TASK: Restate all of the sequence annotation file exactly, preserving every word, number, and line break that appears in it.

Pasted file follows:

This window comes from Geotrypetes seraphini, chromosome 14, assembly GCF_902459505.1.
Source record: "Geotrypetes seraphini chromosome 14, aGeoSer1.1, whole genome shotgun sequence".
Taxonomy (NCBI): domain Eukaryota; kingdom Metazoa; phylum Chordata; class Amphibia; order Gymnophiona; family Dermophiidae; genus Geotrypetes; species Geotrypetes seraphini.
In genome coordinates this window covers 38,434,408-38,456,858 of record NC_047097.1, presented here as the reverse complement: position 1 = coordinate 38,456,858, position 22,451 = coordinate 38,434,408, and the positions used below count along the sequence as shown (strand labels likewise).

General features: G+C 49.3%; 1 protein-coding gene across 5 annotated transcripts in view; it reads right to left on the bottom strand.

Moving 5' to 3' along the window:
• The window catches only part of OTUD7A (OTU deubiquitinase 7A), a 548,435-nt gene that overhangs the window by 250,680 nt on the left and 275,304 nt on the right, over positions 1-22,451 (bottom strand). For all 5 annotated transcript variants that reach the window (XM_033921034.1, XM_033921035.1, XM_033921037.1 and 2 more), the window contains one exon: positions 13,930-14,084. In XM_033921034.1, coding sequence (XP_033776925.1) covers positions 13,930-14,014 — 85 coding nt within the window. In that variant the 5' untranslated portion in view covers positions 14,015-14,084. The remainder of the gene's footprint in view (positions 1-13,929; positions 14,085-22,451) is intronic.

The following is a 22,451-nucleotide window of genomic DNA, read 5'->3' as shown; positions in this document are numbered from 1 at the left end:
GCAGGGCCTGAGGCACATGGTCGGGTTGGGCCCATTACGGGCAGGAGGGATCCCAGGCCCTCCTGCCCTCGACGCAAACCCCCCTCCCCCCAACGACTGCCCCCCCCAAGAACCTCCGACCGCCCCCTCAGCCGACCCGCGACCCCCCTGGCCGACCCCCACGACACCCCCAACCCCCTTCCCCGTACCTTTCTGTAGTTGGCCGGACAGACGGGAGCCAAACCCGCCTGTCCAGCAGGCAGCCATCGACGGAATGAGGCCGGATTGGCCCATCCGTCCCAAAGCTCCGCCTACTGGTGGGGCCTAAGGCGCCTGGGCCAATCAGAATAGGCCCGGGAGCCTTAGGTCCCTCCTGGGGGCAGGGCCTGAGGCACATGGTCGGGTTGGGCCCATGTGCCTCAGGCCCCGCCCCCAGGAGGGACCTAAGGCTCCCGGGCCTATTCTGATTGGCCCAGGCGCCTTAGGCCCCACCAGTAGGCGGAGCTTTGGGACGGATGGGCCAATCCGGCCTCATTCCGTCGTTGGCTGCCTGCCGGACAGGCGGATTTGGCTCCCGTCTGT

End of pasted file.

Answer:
This window comes from Geotrypetes seraphini, chromosome 14, assembly GCF_902459505.1.
Source record: "Geotrypetes seraphini chromosome 14, aGeoSer1.1, whole genome shotgun sequence".
Taxonomy (NCBI): domain Eukaryota; kingdom Metazoa; phylum Chordata; class Amphibia; order Gymnophiona; family Dermophiidae; genus Geotrypetes; species Geotrypetes seraphini.
In genome coordinates this window covers 38,434,408-38,456,858 of record NC_047097.1, presented here as the reverse complement: position 1 = coordinate 38,456,858, position 22,451 = coordinate 38,434,408, and the positions used below count along the sequence as shown (strand labels likewise).

General features: G+C 49.3%; 1 protein-coding gene across 5 annotated transcripts in view; it reads right to left on the bottom strand.

Moving 5' to 3' along the window:
• The window catches only part of OTUD7A (OTU deubiquitinase 7A), a 548,435-nt gene that overhangs the window by 250,680 nt on the left and 275,304 nt on the right, over positions 1-22,451 (bottom strand). For all 5 annotated transcript variants that reach the window (XM_033921034.1, XM_033921035.1, XM_033921037.1 and 2 more), the window contains one exon: positions 13,930-14,084. In XM_033921034.1, coding sequence (XP_033776925.1) covers positions 13,930-14,014 — 85 coding nt within the window. In that variant the 5' untranslated portion in view covers positions 14,015-14,084. The remainder of the gene's footprint in view (positions 1-13,929; positions 14,085-22,451) is intronic.

The following is a 22,451-nucleotide window of genomic DNA, read 5'->3' as shown; positions in this document are numbered from 1 at the left end:
GCAGGGCCTGAGGCACATGGTCGGGTTGGGCCCATTACGGGCAGGAGGGATCCCAGGCCCTCCTGCCCTCGACGCAAACCCCCCTCCCCCCAACGACTGCCCCCCCCAAGAACCTCCGACCGCCCCCTCAGCCGACCCGCGACCCCCCTGGCCGACCCCCACGACACCCCCAACCCCCTTCCCCGTACCTTTCTGTAGTTGGCCGGACAGACGGGAGCCAAACCCGCCTGTCCAGCAGGCAGCCATCGACGGAATGAGGCCGGATTGGCCCATCCGTCCCAAAGCTCCGCCTACTGGTGGGGCCTAAGGCGCCTGGGCCAATCAGAATAGGCCCGGGAGCCTTAGGTCCCTCCTGGGGGCAGGGCCTGAGGCACATGGTCGGGTTGGGCCCATGTGCCTCAGGCCCCGCCCCCAGGAGGGACCTAAGGCTCCCGGGCCTATTCTGATTGGCCCAGGCGCCTTAGGCCCCACCAGTAGGCGGAGCTTTGGGACGGATGGGCCAATCCGGCCTCATTCCGTCGTTGGCTGCCTGCCGGACAGGCGGATTTGGCTCCCGTCTGT